Her feast day is December 13th, which was the day of the solstice before the change to the Gregorian calendar in the 1300’s. An old English rhyme reminds us that St. Lucia’s Day used to be the shortest day of the year: “Lucy-light, Lucy-light, shortest day and longest night.” Today, her feast day is seen as the beginning of the holiday season and is often called “Little Yule.”

The choosing of a girl to embody the character of the Lussibruden (Lucy Bride) or “Lucia Queen” in her community dates back to the 12th century. She wears a white dress and red sash (symbolic of light and fire) and a wreath of greenery (lingonberry or whortleberry twigs) on her head. Candles are attached (some say nine, or seven, or four — all sacred numbers) to the wreath and lit. She sets out while it is still dark “to carry food and drink to every house in the parish, and also to visit stables and cow-byres, so that animals as well as human beings may share in the promise of lengthening days and greater plenty that she brings.” She is preceded by torchbearers, and followed by a train of maidens, “star boys,” and wicked-looking trolls and demons. The goblins represent the bitter winter, soon to be vanquished by the radiant Lucia. “The Lucia Queen’s visits drive away misfortune and bring good luck and prosperity.”

Besides the visits of the village Lucy Bride to all the homes in the community, each household has its own bright visitor. The oldest (or youngest) daughter arises “at first cockcrow,” dons the gown, sash and crown, and in the darkness before the dawn, awakens the sleepers with songs, coffee and special buns called lussekatter. Some families then eat breakfast in a kitchen lit with candles.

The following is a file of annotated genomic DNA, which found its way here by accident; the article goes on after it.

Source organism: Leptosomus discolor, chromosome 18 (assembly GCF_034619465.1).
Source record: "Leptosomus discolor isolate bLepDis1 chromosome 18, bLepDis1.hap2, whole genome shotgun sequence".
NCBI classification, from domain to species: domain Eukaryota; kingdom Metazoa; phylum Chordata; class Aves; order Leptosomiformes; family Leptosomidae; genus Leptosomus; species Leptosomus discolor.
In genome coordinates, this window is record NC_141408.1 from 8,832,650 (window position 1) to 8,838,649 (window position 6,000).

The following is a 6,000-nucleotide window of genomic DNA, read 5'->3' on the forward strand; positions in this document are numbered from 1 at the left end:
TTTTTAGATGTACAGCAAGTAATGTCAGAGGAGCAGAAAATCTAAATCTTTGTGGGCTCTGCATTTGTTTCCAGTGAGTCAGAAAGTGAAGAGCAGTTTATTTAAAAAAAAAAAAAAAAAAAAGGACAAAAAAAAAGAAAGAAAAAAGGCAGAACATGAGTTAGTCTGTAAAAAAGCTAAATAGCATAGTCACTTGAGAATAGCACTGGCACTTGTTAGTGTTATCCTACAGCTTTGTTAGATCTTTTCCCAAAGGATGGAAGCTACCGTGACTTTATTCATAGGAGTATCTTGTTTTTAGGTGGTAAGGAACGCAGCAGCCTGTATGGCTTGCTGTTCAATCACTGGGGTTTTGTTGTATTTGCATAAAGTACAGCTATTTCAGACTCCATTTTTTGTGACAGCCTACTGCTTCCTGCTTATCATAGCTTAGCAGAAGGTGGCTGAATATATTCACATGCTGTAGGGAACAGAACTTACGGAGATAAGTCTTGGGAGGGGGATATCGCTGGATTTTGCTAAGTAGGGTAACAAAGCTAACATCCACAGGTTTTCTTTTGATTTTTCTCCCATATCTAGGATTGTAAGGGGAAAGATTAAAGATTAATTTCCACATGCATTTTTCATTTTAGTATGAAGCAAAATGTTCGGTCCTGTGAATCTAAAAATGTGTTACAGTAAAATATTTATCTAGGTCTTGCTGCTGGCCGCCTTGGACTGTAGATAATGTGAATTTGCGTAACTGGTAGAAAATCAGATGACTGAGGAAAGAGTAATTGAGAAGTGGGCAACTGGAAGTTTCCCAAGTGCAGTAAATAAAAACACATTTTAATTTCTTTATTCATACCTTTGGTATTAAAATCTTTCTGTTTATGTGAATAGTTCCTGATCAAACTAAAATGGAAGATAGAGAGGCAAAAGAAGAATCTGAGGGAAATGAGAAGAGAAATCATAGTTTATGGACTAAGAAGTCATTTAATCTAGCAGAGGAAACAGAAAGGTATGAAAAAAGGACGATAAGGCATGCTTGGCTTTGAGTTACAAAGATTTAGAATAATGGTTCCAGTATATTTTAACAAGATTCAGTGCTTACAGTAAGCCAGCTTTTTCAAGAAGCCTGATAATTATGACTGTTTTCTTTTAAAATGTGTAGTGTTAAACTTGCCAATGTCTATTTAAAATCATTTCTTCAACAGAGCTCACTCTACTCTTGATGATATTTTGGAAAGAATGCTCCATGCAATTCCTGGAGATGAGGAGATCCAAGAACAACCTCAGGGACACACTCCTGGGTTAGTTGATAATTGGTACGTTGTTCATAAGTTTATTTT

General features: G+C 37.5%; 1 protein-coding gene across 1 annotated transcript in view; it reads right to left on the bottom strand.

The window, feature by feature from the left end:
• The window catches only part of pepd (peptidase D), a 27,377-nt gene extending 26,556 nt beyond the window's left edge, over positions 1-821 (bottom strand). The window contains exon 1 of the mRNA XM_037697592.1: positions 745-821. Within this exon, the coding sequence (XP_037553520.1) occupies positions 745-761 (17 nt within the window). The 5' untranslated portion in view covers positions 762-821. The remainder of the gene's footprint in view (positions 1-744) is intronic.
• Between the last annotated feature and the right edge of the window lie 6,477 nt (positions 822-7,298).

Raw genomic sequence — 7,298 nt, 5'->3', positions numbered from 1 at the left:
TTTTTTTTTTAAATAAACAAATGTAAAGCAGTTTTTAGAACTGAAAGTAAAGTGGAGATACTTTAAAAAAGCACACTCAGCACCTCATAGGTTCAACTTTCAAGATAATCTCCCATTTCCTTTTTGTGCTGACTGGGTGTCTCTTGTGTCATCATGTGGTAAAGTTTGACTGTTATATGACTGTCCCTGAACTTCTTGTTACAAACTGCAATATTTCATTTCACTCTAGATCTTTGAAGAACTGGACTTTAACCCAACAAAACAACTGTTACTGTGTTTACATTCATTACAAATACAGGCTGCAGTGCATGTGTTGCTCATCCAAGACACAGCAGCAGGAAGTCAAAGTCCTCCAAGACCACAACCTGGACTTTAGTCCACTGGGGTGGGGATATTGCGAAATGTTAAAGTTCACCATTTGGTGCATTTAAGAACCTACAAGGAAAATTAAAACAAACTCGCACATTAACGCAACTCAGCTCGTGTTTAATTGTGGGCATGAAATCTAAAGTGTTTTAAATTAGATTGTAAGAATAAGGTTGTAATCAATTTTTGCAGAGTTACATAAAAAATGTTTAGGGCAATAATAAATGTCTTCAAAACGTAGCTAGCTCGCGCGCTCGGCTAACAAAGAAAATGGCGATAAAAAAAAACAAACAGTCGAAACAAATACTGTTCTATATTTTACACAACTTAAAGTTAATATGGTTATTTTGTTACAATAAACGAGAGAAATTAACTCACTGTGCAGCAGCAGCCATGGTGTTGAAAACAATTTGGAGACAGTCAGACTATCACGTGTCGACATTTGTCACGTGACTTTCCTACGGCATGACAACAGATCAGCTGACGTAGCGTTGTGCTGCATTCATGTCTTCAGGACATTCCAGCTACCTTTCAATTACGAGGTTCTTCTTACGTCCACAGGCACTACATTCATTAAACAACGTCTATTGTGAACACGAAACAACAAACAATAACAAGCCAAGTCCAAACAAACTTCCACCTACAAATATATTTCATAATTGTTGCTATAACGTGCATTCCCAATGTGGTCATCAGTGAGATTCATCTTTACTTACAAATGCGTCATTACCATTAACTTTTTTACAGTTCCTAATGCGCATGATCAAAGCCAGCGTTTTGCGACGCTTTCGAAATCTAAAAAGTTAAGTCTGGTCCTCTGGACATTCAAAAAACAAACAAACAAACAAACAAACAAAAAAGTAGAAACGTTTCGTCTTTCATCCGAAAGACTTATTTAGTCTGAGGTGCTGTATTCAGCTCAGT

Since 1927, when a Stockholm newspaper sponsored a contest to choose the city’s Lucia Bride, St. Lucia’s Day has become a source of national pride in Sweden. Lucia processions are held in schools, hospitals, offices, factories, and even airline flights. There are Lucia competitions where young women compete to represent their community. The winner of the Nobel Prize in Literature crowns Stockholm’s St Lucia.

Lynn Nelson, an American woman of Swedish descent, recalled the Lucia festivities of her own childhood: “I once knew a Swedish Evangelical Lutheran pastor . . . His predecessors, the Catholic priests, had taken five hundred years to clothe the [Lucia] tradition in its Christian trappings. St. Lucy was actually, he said, the goddess Freya. . . The pastor was quite old and had grown a bit testy as he spoke, and he finally rumbled that the Papists would never have been able to carry it off had they not struck on the device of placing at the center of their restructuring of the symbolism of this tradition a cup of hot, rich coffee and a slice of good coffee-cake.”

Whether or not her popularity is due to coffee and rolls, St. Lucia is greatly beloved as the Lightbringer during dark northern winters. Helen Farias neatly ties up all the elements of the Lucia story by saying that she “is the light-bringing midwife who is also bride, at the height of her power and who is most generous with her gifts, settling to earth at dawn in her cat-drawn chariot . . . just in time for breakfast.”

Joanna Powell Colbert is an artist, writer, and teacher of earth-centered spirituality and the Tarot. Joanna spent nine years creating the Gaian Tarot, which combines her love of symbolic, archetypal art with the mysteries of Mama Gaia, the natural world. Joanna blogs at GaianSoul.com.


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Florence Ekstrand,Lucia, Child of Light, Welcome Press, 1989
Helen Farias, “Customs and Legends of Little Yule,” TBP’s Octava, Vol. 5 No. 8, Clear Lake WA: 1990.
Helen Farias, “Divine Mothers of a Northern Winter,” TBP’s Octava, Vol. 3 No. 7-8, Clear Lake WA:1988.
Helen Farias, “Festal Food: Lucia Cats,” TBP’s Octava, Vol. 1 No. 8, Clear Lake WA: 1986
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This article was first published in PanGaia magazine, Winter 2000-2001. The footnoted version is  in the appendix of Joanna’s recently published e-book, A Crown of Candles, which is filled with ideas for celebrating the winter holidays with a party honoring Santa Lucia.

The photo of the Lucy Bride with her crown of candles was taken at one of Joanna’ s legendary Lucia Parties by Paul Bingham.

The lovely photo of the Lucy girls was taken by Claudia Grunder and I found it at Wikipedia.